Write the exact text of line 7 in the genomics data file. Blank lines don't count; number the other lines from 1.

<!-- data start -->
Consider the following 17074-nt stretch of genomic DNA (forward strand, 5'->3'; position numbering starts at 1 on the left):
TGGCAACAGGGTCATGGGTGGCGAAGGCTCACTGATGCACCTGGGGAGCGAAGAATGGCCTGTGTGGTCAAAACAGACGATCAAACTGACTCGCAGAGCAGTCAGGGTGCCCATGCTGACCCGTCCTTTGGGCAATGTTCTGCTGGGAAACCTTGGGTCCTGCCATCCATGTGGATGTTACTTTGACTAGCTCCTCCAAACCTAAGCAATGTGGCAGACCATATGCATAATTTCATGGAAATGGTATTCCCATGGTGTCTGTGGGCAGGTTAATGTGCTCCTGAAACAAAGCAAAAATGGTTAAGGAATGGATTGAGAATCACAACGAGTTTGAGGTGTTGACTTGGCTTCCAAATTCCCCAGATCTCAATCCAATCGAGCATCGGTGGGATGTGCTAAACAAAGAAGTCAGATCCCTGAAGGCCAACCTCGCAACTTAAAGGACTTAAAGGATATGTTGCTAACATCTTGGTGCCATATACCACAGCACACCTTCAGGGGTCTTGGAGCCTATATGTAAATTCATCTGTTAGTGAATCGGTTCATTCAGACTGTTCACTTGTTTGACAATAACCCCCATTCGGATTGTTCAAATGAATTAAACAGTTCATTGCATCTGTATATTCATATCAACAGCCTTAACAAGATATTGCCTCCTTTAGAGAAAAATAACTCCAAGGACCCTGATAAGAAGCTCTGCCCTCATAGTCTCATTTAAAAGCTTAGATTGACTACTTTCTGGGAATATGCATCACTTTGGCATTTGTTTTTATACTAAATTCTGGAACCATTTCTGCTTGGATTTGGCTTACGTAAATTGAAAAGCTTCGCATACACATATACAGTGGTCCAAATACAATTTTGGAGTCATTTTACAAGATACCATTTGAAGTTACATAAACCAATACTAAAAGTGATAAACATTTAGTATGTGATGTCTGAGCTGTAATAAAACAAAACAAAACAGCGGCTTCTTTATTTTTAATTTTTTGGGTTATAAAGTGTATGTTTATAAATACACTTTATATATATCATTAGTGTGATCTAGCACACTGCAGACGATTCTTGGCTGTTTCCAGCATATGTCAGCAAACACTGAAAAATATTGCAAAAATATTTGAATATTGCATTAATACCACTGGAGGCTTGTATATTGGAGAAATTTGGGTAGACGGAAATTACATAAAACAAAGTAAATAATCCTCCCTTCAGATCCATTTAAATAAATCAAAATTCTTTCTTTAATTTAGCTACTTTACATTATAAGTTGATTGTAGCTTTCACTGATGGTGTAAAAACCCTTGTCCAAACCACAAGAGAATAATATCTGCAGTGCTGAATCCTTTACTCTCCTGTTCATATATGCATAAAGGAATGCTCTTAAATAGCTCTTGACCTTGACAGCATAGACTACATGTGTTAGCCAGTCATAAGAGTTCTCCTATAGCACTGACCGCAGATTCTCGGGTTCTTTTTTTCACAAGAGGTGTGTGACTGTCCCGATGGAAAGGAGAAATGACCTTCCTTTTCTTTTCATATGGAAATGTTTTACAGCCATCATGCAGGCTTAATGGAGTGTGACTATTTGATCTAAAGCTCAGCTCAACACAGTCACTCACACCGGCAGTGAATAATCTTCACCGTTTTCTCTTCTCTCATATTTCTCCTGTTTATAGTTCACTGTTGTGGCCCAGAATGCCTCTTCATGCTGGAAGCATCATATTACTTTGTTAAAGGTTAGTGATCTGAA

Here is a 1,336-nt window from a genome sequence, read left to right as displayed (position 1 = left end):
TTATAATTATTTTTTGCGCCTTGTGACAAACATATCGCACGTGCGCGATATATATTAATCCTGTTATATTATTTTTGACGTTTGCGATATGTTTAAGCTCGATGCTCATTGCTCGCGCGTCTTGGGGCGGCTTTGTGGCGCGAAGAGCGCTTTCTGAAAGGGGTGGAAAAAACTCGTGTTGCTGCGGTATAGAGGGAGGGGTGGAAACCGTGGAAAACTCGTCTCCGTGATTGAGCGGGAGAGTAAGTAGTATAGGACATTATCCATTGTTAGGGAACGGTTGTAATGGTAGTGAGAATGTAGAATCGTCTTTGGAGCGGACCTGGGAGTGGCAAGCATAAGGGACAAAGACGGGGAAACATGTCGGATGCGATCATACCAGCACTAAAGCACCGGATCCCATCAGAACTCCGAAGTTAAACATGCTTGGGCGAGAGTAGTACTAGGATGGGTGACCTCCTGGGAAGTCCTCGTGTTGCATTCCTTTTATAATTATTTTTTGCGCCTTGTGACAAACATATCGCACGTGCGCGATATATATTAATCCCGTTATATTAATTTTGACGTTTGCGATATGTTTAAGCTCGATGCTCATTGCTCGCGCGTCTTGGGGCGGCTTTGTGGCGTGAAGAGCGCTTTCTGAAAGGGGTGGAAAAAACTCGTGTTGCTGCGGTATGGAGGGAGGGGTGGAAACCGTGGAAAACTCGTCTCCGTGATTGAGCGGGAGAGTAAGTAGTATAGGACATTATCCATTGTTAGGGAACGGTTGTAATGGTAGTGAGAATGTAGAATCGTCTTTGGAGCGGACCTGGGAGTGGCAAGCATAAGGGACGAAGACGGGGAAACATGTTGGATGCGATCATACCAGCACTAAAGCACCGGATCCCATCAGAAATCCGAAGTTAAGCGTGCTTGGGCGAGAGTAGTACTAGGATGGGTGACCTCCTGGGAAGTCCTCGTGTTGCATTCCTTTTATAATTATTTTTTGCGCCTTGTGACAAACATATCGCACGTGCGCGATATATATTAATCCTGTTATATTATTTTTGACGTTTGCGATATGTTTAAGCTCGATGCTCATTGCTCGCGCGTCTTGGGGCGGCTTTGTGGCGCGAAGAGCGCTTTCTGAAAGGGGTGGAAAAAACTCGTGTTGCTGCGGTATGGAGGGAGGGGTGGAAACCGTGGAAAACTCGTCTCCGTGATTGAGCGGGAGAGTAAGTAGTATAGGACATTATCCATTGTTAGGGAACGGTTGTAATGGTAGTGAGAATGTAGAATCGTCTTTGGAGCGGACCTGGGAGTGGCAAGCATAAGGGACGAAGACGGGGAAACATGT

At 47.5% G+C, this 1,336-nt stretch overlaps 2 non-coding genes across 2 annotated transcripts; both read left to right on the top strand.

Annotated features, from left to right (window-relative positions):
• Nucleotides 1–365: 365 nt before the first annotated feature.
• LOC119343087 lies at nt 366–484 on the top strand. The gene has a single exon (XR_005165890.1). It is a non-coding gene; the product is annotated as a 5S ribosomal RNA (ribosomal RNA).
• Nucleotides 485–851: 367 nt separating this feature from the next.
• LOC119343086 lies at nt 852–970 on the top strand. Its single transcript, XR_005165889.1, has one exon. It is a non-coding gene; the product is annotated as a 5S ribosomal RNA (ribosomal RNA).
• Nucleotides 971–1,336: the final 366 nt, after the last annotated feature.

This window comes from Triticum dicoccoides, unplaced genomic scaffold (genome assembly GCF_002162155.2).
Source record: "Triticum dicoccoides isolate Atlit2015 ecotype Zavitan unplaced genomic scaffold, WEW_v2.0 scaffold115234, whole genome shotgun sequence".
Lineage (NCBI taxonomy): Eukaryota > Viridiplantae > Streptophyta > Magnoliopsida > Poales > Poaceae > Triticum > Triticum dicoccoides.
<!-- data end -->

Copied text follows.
• Nucleotides 1–365: 365 nt before the first annotated feature.